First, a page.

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two bodies that are positive will repel one another, no matter what the magnitude of that charge is
Is a positive low voltage of electricity attracted to a positive high voltage electricity?
two bodies that are positive will repel one another, no matter what the magnitude of that charge is. Similarly two bodies that are negative will repel one another, no matter what the magnitude of the charge is.
1. no2. no3. no
I expect that the anode (which has a slight shortage of electrons) will be strongly attracted to the screen (which has a more severe shortage of electrons). This is because all of the remaining electrons in the anode (+) will be attracted towards the screen (+++). (..but I'm happy to be proven wrong on this!)
The sun is very very close to neutral. It has roughly the same number of electrons as it has protons. I say roughly because, with a mass of 2x1030 kg, the sun has approximately 1.2x1057 of each. So there is a very small chance that it is always perfectly matched, especially given the extreme temperatures. There could be a difference of a few million electrons or protons without really effecting anything, the sun is effectively neutral. If it contained only positive particles it would never have come together in the first place because the repulsion would be far stronger than the gravitational attraction.What gave you the impression that it is positive?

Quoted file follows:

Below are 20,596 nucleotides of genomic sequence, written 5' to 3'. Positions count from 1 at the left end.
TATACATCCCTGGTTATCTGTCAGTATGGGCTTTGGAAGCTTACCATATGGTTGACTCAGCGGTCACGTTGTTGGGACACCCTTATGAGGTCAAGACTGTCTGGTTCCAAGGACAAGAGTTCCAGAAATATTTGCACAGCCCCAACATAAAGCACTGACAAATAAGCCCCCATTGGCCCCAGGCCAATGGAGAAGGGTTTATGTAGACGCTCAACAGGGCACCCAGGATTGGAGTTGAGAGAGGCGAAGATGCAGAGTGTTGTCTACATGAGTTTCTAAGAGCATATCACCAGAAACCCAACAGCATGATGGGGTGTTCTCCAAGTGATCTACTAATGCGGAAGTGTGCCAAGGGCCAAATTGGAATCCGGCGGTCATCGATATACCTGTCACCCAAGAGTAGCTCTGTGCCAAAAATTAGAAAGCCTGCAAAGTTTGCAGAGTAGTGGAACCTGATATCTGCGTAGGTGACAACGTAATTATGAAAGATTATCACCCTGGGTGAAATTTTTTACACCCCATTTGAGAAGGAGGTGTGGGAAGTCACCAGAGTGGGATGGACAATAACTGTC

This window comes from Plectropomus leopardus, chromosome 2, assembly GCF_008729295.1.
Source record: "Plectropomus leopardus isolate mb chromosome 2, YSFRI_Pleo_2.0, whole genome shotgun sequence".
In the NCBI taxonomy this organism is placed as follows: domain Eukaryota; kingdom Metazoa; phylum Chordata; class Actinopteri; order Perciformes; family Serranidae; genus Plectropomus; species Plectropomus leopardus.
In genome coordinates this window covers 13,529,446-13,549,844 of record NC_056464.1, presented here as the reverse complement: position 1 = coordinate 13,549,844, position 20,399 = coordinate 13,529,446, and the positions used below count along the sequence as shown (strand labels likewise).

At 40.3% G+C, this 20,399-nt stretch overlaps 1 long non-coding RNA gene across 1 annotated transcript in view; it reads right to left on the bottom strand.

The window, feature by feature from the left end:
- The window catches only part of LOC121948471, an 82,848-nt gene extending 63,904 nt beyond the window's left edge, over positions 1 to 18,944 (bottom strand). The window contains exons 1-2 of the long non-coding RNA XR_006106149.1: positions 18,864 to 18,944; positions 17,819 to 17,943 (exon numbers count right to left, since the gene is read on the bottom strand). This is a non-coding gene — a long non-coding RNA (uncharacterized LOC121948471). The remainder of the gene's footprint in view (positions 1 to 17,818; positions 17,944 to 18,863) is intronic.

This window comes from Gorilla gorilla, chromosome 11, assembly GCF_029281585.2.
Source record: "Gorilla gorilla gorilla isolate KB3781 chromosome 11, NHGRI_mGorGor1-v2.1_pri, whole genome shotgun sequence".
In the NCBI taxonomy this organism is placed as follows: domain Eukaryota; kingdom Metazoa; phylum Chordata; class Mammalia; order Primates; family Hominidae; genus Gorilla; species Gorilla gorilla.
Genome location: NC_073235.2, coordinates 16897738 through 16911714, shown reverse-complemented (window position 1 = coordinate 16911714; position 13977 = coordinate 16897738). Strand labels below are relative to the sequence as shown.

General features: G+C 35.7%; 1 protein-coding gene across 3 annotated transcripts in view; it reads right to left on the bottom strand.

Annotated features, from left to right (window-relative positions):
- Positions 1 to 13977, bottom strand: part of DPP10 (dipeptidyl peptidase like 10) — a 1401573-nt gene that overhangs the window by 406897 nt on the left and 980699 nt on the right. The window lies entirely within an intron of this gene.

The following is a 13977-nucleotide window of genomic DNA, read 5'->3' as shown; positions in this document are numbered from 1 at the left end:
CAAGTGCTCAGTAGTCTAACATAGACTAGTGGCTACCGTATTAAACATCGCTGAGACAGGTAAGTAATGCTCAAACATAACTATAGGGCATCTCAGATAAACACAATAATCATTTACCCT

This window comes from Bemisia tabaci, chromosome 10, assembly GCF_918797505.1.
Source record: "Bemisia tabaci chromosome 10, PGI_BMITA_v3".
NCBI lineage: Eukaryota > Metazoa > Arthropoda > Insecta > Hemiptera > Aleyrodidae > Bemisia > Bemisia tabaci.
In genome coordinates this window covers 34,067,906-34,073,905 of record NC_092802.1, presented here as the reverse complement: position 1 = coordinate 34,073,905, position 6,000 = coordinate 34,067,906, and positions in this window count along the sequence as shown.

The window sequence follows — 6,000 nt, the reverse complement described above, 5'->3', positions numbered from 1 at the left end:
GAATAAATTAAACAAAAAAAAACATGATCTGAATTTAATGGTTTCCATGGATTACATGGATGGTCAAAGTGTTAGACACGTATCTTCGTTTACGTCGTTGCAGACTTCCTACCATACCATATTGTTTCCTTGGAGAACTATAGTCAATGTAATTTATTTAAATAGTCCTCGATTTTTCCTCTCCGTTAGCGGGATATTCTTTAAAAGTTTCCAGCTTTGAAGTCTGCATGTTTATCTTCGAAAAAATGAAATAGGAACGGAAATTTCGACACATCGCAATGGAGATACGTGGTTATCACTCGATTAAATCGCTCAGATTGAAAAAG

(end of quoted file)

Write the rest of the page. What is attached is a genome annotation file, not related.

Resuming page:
there is nothing neutral about anything that generates heat.
Quote from: Theboxthere is nothing neutral about anything that generates heat.A fire generates heat, but is electrically neutralA firefly generates light, but is electrically neutralA nuclear reactor generates heat, but is electrically neutral.A meteor crashing into Earth's atmosphere generates heat, but is electrically neutralWater freezing releases heat, but is electrically neutral Earth's core releases heat, but is electrically neutralA diesel engine generates heat, but is electrically neutralEven a wire which is generating heat due to an electric current flowing through it is almost exactly electrically neutral: If you turn off the electricity supply, there is almost no voltage left in the wire. So production of heat (conversion of one form of energy into another form of energy) does not require an electric charge.Some devices like the electric kettle use the flow of charge to generate heat (while keeping the total charge neutral).Are you perhaps thinking of some other measure like Power or Temperature which changes in a positive direction when something is producing heat?